by Bill McBride on 1/08/2012 06:36:00 PM
Sunday, January 08, 2012
Earlier I posted some questions for next year: Ten Economic Questions for 2012. I'm trying to add some thoughts, and a few predictions for each question.
4) Economic growth: It appeared GDP growth would increase a little in 2011, but then the economy was hit by a series of shocks including extreme weather (significant snow storms, flooding, hurricane Irene), the oil price increase related to the "Arab Spring", the tsunami in Japan, and the debt ceiling debate in D.C. during late July and early August. Even with all these shocks, 2011 real GDP growth was still positive, but below trend.
Heading into 2012 there are significant downside risks from the European financial crisis and from U.S. fiscal tightening. Will the U.S. economy grow in 2012? Or will there be another recession?
First a look back. Heading into both 2010 and 2011 there were a number of forecasts for a "V-shaped" or strong recovery (4% to 6% real GDP growth range), and also a number of forecasts for a new recession. Both views were wrong for both years.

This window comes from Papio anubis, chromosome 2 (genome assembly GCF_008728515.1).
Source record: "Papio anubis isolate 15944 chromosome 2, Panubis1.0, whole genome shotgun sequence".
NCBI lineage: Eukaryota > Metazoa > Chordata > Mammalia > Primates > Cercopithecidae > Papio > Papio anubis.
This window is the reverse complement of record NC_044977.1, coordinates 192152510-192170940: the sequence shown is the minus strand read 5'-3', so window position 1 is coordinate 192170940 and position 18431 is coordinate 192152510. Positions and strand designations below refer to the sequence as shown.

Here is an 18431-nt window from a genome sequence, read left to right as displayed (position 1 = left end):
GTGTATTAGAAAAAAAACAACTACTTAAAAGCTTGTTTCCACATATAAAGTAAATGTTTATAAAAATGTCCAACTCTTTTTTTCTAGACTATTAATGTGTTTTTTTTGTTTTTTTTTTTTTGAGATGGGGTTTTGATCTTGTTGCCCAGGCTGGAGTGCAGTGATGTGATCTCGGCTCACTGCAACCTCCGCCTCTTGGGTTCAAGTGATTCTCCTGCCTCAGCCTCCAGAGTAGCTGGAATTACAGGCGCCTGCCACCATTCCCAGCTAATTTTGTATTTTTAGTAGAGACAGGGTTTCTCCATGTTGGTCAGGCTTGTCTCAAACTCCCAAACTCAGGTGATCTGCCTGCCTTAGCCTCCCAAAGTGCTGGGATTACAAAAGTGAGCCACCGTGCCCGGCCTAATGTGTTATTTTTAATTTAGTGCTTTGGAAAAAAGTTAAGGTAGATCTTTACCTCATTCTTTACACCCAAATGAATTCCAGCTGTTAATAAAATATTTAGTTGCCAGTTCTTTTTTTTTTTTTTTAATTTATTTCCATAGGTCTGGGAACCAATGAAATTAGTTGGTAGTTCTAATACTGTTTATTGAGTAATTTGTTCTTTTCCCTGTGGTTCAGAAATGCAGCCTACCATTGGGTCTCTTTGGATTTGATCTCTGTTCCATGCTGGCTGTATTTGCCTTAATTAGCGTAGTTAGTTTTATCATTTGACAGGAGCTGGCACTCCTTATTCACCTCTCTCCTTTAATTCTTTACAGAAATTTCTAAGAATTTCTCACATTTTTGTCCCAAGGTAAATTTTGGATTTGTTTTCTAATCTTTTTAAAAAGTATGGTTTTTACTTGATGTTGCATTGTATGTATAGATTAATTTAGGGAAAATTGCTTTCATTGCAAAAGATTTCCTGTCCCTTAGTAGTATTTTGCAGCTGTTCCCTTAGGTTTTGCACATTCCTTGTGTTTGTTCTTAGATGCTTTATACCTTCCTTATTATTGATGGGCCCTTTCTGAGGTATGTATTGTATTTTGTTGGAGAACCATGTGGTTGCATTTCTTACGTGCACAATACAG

I took the boring middle ground in 2010 and 2011: sluggish and choppy growth, but no new recession. And once again - for 2012 - I'll take sluggish growth with no recession. There are still plenty of scars from the financial crisis (excessive debt, high unemployment, excess capacity, excess supply of housing, a large number of homeowners with negative equity, and high foreclosure activity), but the economy appears to be slowly healing.
Based on recent data there have been some upgrades to the 2012 forecasts. As an example, from Goldman Sachs on Friday:
In light of better recent data and the renewal (at least through February) of the payroll tax credit and emergency unemployment benefits, we upgraded our first-quarter forecast for real GDP growth to 2% [from 0.5%].Not much, but still growth.
As predicted, residential investment (RI) made a small positive contribution to GDP growth in 2011 for the first time since 2005. This was mostly due to a significant pickup in multifamily starts and partially due to an increase in home improvement. This trend should continue into 2012, and we will probably see some increase in single family investment this year too. Since RI is the best leading indicator for the economy (although not infallible) this also suggests further growth in 2012.
There are still plenty of downside risks: financial contagion from Europe, the slowdown in China, and falling house prices all could lead to slower U.S. growth. However my guess is growth will be sluggish relative to the slack in the system, but above the 2011 growth rate.
• Question #5 for 2012: Employment
• Question #6 for 2012: Unemployment Rate
• Question #7 for 2012: State and Local Governments
• Question #8 for 2012: Europe and the Euro
• Question #9 for 2012: Inflation
• Question #10 for 2012: Monetary Policy
• Summary for Week Ending January 6th
• Schedule for Week of Jan 8th